Smart tech reduces risk of fire during organics processing

A Victorian council is piloting new smart technology designed to reduce the risk of fires in organics processing facilities.

Peter Murihy

Geelong company Sequence Digital this month launched a fleet of its new 4G, weather-proof, solar-powered temperature sensors in the program being run at the City of Greater Geelong’s Garden Organics Processing Facility in Anakie.

The devices, which can remotely measure and log the temperature of organic material, will monitor 10,000 cubic metres of garden organics – the equivalent of four Olympic-sized swimming pools – collected from household green bins across Greater Geelong.

Safer, more efficient processing

The initiative is an example of creative ways of deploying smart technology to support better outcomes for the environment and community, says Mayor and chair of the Innovative Solutions portfolio Peter Murrihy.

“Compost can get really hot and ignite so using remote, round-the-clock monitoring means we can improve safety on site and process organics more efficiently,” Cr Murrihy said.

“The data is available in real time so our staff know straight away if there’s an issue with higher temperatures and they can take action quickly to cool down the material.”

The device was developed via a $26,000 Clean Technology grant awarded in 2019 through Cleantech Innovations Geelong, a business and industry support program funded by the City of Greater Geelong, the Victorian Government, and the Geelong Manufacturing Council.

Compost can get really hot and ignite so using remote, round-the-clock monitoring means we can improve safety on site and process organics more efficiently.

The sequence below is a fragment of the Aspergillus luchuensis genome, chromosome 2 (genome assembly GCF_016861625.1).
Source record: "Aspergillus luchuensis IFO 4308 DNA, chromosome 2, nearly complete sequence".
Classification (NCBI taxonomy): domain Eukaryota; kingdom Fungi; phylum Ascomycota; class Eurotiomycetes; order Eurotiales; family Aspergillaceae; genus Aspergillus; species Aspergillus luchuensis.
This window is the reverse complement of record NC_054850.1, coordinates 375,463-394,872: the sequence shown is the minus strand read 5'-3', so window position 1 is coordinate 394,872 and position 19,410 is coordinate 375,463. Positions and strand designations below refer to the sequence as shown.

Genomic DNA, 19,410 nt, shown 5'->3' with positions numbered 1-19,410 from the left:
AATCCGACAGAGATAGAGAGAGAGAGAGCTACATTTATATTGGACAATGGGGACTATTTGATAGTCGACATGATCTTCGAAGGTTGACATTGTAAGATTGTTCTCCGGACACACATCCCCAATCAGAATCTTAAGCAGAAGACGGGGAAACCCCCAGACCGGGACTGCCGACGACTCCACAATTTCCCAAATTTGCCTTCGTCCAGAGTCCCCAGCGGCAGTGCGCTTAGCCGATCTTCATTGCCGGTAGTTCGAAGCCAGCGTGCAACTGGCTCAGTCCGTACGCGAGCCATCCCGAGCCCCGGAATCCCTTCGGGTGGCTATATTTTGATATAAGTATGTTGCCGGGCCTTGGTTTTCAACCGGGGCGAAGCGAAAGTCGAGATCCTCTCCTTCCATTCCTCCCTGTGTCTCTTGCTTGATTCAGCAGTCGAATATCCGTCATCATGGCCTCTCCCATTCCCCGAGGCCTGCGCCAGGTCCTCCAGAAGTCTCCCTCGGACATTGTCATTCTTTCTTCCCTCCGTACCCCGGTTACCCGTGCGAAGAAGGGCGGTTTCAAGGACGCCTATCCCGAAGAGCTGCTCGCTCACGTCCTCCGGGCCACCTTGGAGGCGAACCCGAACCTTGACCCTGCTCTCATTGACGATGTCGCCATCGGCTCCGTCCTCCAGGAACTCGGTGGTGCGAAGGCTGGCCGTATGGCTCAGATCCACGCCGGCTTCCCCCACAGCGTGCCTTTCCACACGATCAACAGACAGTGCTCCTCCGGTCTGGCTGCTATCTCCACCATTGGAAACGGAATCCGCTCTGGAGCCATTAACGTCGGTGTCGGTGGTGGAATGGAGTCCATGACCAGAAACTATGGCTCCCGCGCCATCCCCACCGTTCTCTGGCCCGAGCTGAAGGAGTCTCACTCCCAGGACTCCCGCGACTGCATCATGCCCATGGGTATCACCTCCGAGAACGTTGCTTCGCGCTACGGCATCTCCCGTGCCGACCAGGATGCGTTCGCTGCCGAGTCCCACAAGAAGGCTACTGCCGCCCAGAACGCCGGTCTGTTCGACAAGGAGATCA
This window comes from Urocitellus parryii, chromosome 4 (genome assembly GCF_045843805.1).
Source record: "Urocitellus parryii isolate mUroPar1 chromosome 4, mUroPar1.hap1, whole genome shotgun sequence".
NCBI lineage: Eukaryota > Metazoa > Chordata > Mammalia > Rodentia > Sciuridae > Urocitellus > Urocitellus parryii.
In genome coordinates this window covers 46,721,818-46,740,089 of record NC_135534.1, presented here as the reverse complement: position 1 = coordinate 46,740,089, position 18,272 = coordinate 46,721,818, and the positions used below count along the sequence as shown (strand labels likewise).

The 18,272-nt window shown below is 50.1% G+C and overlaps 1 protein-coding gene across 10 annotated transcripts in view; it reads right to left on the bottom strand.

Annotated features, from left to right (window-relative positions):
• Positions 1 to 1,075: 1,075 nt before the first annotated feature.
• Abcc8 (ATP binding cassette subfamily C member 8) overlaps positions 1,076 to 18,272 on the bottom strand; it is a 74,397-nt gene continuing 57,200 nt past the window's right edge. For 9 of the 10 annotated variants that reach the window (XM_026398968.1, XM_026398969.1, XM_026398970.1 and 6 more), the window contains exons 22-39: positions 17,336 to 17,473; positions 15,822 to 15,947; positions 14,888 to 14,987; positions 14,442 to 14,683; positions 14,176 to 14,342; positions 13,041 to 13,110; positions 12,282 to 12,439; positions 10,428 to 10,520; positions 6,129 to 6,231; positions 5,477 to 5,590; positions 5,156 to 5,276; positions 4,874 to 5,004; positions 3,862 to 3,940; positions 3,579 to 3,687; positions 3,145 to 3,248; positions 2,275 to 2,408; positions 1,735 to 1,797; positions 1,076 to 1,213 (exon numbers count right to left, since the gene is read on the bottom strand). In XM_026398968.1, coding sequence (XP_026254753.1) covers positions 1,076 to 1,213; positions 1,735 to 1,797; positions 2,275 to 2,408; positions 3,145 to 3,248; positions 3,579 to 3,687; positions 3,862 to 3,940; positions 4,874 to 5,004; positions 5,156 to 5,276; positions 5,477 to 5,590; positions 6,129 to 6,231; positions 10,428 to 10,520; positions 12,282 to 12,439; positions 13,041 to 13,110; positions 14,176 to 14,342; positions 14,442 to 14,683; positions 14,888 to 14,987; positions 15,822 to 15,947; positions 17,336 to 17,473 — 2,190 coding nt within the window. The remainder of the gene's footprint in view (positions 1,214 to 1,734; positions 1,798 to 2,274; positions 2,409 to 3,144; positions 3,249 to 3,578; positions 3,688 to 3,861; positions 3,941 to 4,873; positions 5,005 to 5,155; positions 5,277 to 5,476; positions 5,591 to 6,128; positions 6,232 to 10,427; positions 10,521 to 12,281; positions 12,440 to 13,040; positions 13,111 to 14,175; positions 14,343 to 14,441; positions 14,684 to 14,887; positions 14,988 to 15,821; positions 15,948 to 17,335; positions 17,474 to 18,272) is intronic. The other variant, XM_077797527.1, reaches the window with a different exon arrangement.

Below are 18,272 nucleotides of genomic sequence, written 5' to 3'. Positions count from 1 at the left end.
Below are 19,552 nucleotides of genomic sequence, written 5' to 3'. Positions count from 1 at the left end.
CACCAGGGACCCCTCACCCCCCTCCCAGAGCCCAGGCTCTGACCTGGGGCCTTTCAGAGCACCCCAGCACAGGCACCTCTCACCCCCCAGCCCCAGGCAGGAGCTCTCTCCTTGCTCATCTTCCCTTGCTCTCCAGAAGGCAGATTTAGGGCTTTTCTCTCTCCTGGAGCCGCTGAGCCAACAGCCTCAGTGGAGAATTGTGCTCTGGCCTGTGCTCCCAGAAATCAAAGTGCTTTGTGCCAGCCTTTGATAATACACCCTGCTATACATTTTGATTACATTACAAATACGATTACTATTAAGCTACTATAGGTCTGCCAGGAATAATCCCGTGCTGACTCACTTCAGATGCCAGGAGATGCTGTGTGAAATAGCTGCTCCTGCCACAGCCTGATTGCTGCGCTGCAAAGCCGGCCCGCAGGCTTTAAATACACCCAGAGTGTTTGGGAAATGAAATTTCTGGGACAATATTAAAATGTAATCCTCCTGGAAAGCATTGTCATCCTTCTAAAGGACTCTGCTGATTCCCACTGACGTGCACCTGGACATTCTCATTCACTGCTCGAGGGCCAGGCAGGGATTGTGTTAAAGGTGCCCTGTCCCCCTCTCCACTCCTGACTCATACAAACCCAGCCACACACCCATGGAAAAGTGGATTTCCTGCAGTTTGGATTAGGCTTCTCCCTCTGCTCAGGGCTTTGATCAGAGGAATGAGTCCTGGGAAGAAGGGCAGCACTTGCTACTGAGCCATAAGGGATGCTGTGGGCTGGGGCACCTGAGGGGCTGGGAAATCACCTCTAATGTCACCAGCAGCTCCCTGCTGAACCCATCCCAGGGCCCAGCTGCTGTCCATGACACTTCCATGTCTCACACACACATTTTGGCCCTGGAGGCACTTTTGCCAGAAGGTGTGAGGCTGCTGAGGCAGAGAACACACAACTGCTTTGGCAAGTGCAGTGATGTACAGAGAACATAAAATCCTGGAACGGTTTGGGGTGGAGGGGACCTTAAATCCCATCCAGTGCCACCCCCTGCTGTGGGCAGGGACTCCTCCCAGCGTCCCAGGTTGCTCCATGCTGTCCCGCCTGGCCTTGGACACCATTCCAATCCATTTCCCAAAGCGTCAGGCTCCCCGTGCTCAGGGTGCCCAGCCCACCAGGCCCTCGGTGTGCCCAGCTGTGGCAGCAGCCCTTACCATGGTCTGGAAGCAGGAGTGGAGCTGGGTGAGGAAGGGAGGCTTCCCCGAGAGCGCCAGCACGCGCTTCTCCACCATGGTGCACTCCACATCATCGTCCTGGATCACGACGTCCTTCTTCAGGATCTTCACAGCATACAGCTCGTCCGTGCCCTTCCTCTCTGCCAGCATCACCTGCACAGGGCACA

Innovative solutions chair Peter Murihy

Innovative Solutions Deputy Chair Cr Sarah Mansfield says about 50 per cent of the rubbish Australians put in the garbage bin could be put to better use as compost and mulch.

 “The temperature monitoring means we can safely and efficiently process organics while reducing our impact on the environment,” she said.

Suitable for remote areas

Co-director of Sequence Digital, Patrick Blampied, says the design of the industrial temperature sensor enables it to operate in remote areas where the internet signal is weak, and the weather conditions are extreme.

“These devices are tough as nails and send critical temperature data to the cloud in real-time, rain, hail or shine, even in areas with patchy rural internet connectivity,” Mr Blampied said.

He said the grant made it possible to redesign our earlier prototype from the ground-up to make sure it could be used in the most remote outdoor organics facilities across Australia.

The pilot comes as Geelong was last month recognised as the International Smart City of the Year at the World Smart City Expo in Korea.

The new Geelong Garden Organics Composting Facility between Anakie and Lovely Banks processes up to 35,000 tonnes per year of green organics collected from garden waste bins.

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